The ulnar collateral ligament of the first MCP joint can be evaluated by MRI, but like most things in life, some do it better than others. A high-field scanner (at least 1.0 Tesla) with strong gradients is critical. With good hardware and proper protocols, one can get excellent images.
The critical question in the setting of a tear of the UCL is whether there is a Stener lesion. This occurs when the torn UCL retracts and becomes superficial to the aponeurosis of the adductor pollicis. The ligament can no longer heal, and chronic instability results. A Stener lesion can be repaired surgically.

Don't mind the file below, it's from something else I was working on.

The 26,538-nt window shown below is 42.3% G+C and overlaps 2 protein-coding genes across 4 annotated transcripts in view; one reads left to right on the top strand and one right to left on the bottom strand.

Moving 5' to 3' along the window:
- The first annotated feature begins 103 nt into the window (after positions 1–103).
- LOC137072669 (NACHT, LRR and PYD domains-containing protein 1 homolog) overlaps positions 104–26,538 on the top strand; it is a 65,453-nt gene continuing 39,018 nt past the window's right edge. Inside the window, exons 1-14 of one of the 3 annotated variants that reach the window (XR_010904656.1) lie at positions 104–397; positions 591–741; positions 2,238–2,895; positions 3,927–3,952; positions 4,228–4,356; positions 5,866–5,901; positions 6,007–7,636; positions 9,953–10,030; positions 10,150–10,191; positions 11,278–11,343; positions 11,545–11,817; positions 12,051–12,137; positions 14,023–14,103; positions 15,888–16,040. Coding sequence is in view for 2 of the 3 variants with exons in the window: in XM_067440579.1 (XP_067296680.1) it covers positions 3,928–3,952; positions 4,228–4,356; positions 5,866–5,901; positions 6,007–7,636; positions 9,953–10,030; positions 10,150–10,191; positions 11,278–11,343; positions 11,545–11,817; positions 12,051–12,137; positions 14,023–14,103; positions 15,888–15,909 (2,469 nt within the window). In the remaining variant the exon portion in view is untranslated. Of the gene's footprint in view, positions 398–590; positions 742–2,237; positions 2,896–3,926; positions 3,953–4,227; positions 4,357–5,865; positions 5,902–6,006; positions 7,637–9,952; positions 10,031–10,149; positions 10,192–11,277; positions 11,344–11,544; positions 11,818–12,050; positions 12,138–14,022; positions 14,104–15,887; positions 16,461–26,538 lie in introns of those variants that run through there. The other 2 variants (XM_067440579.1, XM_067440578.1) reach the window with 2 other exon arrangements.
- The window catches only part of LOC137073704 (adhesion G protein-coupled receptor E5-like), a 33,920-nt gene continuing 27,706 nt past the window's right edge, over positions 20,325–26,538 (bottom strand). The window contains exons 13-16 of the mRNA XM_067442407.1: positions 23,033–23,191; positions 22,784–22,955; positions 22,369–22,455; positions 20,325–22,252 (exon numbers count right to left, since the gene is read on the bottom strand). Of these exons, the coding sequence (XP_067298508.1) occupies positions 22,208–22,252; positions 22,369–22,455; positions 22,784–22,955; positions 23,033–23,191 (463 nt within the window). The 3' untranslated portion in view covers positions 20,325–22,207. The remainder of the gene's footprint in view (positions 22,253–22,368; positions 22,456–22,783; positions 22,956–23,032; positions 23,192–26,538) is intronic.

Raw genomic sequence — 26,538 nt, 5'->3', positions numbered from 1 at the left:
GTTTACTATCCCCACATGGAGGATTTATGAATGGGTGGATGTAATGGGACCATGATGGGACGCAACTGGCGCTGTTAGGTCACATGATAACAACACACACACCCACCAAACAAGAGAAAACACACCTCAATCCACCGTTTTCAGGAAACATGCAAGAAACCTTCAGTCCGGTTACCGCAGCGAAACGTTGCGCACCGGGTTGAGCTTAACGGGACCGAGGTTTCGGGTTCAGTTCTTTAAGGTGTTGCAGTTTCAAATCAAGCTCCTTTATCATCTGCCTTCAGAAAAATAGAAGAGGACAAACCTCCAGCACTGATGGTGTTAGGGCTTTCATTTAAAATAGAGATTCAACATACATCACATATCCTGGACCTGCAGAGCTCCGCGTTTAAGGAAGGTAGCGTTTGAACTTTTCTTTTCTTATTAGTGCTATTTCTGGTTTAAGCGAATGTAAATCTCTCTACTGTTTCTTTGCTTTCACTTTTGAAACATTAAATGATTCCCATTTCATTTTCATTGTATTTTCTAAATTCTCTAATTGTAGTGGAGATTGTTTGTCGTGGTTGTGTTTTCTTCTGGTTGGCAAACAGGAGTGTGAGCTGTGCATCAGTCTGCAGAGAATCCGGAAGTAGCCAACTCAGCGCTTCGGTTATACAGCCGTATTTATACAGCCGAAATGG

Example of a torn UCL, without a Stener lesion:
Thus, in this case, the torn UCL is beneath the adductor aponeurosis, and there is clearly no Stener lesion.
MRI sometimes gets a bad rap for the evaluation of Stener lesions, because the test is often done poorly, and interpreted incorrectly. In the hands of a good MSK radiologist, however, it an excellent test.